Severity of coronary artery disease is associated with non-alcoholic fatty liver dis-ease: A single-blinded prospective mono-center study

2017 PLoS ONE 12;10 (e0186720)

BACKGROUND AND AIMS: Liver steatosis has shown to be associated with coronary artery disease (CAD). The aim of our study was to evaluate the association between the presence and severity of CAD and Non-alcoholic fatty liver disease (NAFLD) assessed by transient elastography (TE) and controlled attenuation parameter (CAP). METHODS: 576 Patients undergoing coronary angiography were enrolled in this prospective study, receiving at least 10 TE and CAP measurements using the FibroScan(R) M-probe. Clinically relevant CAD (CAD 3) was defined as stenosis with >/=75% reduction of the luminal diameter. NAFLD was determined by CAP >/=234 dB/m. NAFLD with advanced fibrosiswas determined by TE-values >/=7.9kPa in the presence of NAFLD and absence of congestive or right-sided heart failure. Rates and 95% confidence intervals are shown. RESULTS: 505 patients were available for analysis of NAFLD. However, only 392 patients were available for analysis of NAFLD with advanced fibrosis, since 24 patients had to be excluded due to non valid TE-measurements and 89 patients due to congestive or right-sided heart failure or suspected concomitant liver disease, respectively. 70.5% (66.3%-74.4%) of patients had CAD 3, 71.5% (67.3%-75.4%) were diagnosed with NAFLD, and 11.2% (8.3%-14.8%) with NAFLD with advanced fibrosis. Patients with CAD 3 had higher median CAP-values (273+/-61 vs. 260+/-66 dB/m; p = 0.038) and higher degrees of steatosis as compared to patients without CAD 3. While NAFLD was significantly more often diagnosed in patients with CAD 3 (75.0% vs. 63.1%, p = 0.0068), no significant difference was found for NAFLD with advanced fibrosis (10.7% vs. 12.5%, p = 0.60). CONCLUSIONS: Clinically relevant CAD is frequently associated with the presence of NAFLD, but not NAFLD with advanced fibrosis.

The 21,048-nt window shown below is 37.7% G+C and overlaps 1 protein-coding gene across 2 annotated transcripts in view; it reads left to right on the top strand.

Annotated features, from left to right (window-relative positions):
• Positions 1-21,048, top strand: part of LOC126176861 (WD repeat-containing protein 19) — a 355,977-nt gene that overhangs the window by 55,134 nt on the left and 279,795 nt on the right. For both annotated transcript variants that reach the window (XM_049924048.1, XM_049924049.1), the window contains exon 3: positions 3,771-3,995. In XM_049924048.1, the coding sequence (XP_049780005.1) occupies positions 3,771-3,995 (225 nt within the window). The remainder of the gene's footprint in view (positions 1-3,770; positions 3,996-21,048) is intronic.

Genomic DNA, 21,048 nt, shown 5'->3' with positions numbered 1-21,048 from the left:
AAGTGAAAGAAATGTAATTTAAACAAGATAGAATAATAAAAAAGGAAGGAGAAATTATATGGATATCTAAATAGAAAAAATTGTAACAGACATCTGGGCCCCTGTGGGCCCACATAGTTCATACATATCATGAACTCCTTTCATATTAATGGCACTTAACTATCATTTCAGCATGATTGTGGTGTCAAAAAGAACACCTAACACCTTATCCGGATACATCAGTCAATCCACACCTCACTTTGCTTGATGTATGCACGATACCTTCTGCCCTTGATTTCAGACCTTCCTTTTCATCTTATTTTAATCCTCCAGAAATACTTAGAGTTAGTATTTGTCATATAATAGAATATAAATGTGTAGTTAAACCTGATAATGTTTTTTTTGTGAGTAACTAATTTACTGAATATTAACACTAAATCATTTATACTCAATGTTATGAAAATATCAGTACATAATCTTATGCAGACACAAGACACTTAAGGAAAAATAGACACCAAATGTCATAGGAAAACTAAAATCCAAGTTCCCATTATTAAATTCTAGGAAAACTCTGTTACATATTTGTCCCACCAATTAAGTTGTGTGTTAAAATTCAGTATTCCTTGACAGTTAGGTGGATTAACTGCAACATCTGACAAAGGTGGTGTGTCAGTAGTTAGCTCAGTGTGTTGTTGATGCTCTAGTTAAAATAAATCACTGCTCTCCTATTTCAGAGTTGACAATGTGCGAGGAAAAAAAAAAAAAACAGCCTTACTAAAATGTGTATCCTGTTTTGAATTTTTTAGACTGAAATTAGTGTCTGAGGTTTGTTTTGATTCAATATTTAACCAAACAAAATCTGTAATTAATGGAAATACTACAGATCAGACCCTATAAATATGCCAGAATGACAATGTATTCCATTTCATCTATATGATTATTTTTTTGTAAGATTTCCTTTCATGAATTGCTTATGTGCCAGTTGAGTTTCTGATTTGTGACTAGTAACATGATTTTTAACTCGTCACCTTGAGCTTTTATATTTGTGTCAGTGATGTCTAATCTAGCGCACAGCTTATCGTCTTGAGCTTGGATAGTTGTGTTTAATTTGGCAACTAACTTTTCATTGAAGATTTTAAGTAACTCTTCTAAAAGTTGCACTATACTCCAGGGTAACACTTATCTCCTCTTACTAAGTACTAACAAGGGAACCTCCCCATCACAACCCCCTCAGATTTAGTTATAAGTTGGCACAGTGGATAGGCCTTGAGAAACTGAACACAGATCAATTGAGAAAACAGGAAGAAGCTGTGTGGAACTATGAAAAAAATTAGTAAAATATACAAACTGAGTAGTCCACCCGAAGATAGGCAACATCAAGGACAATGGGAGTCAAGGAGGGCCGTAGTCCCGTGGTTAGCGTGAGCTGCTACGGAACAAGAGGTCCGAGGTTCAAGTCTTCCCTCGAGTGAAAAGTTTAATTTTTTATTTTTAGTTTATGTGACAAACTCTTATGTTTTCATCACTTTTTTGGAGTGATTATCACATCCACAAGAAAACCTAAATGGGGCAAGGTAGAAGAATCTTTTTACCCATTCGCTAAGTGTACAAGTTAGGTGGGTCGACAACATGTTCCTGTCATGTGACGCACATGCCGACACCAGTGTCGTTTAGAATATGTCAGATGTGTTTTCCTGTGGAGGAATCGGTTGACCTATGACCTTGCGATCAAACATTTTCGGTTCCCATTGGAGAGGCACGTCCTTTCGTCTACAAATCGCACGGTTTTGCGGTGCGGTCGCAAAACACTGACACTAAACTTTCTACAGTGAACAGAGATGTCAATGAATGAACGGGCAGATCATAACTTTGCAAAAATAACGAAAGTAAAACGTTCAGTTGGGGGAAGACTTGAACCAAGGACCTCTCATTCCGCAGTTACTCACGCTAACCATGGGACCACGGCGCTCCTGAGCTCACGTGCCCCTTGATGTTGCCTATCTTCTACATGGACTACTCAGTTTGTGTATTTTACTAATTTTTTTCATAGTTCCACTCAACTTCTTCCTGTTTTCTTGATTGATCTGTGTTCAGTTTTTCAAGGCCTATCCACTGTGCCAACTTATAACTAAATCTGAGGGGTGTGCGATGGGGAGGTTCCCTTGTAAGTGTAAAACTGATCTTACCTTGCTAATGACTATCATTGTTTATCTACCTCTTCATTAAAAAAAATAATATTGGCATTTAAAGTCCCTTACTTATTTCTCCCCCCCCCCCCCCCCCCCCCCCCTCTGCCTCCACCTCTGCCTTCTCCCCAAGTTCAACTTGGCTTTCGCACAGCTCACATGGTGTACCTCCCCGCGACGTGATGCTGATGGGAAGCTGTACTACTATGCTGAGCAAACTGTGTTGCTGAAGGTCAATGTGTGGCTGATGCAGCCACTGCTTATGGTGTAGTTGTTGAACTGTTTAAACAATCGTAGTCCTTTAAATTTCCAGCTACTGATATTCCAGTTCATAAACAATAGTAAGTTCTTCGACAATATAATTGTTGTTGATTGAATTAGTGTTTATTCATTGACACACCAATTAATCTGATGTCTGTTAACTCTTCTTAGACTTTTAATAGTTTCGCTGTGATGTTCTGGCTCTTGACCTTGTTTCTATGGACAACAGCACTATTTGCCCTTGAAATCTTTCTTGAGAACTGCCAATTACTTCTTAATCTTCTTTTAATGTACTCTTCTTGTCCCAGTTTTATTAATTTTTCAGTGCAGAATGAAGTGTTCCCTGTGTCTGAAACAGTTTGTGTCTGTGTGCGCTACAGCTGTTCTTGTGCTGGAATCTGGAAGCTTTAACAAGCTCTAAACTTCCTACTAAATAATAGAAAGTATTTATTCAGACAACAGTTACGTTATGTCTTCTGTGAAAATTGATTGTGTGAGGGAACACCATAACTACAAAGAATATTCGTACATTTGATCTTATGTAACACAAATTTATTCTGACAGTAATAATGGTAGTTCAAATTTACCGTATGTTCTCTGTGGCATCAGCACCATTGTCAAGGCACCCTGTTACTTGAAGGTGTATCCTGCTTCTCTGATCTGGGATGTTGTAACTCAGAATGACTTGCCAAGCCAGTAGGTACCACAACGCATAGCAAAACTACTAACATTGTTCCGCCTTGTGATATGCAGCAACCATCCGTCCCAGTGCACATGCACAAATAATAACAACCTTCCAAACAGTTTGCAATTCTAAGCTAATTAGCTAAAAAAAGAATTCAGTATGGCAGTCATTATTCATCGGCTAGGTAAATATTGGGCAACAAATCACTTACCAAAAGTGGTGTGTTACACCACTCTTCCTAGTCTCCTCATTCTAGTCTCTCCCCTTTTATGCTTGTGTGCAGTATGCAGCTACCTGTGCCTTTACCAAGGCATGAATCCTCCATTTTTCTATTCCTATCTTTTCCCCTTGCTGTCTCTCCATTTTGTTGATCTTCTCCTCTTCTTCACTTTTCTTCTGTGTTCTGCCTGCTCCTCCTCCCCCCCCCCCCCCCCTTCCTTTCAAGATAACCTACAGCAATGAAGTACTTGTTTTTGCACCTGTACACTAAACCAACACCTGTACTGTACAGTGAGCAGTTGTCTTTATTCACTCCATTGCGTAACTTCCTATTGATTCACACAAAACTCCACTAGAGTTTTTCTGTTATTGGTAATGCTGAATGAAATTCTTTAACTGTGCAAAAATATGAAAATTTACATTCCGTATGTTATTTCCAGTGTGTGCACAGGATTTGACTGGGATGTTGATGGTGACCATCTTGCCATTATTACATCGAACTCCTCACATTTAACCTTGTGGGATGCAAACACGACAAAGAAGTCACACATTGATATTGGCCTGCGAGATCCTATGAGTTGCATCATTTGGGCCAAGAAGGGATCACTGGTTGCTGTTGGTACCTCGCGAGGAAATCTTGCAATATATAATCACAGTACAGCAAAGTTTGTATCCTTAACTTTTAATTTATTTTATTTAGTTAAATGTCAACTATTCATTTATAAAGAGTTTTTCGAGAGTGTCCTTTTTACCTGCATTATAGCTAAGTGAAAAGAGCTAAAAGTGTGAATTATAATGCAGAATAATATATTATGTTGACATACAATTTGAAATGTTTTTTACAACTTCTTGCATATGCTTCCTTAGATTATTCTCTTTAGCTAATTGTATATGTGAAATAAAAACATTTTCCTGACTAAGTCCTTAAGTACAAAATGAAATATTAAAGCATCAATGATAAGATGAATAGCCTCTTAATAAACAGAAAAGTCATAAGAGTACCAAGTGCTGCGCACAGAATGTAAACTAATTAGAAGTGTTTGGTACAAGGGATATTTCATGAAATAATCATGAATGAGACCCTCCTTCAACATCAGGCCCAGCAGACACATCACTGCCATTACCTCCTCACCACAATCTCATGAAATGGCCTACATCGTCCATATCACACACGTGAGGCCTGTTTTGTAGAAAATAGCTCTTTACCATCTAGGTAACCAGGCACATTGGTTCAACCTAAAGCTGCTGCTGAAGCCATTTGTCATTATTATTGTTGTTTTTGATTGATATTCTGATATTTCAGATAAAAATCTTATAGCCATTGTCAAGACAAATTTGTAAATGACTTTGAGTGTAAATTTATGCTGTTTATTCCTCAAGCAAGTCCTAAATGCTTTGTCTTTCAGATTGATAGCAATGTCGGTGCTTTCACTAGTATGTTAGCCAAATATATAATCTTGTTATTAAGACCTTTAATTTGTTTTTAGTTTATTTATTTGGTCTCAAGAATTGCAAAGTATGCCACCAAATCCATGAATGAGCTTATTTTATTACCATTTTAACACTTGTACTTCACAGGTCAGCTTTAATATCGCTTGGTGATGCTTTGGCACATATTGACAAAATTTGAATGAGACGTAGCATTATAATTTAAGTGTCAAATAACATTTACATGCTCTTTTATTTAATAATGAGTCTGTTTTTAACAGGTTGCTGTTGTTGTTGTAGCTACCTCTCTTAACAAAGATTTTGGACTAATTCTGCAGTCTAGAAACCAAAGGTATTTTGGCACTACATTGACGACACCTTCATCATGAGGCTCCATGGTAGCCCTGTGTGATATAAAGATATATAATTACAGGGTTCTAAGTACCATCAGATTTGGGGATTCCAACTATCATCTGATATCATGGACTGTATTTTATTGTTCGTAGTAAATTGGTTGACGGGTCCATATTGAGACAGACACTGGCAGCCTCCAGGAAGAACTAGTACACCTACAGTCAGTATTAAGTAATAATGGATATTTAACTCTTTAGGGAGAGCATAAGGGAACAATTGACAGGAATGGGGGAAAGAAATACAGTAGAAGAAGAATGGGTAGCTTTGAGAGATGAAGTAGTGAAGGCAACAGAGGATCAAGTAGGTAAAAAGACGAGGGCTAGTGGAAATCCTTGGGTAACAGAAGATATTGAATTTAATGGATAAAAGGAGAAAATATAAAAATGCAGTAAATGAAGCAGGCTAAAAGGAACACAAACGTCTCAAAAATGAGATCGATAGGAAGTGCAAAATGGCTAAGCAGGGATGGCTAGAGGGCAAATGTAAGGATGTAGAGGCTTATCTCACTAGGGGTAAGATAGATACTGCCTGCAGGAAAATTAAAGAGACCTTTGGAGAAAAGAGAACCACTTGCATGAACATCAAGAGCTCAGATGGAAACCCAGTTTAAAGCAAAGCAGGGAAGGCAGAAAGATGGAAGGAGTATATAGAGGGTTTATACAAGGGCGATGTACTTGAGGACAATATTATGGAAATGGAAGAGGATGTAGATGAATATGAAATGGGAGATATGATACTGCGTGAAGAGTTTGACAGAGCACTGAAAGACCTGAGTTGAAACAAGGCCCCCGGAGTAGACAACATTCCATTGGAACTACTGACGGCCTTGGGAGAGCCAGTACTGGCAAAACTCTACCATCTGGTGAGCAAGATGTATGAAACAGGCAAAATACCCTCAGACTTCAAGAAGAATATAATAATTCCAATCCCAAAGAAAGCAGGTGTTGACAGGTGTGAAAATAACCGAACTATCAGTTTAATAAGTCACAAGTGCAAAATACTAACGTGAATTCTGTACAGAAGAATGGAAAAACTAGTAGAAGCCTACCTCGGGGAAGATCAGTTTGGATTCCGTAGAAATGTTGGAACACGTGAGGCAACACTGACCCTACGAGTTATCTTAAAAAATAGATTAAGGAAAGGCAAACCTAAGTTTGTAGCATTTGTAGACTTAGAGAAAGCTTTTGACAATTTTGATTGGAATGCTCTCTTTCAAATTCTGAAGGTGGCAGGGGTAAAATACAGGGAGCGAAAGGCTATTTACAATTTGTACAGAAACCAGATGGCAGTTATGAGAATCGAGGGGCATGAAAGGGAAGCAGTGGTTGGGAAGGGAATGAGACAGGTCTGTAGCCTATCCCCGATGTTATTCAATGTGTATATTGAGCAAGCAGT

Pubmed : 29073252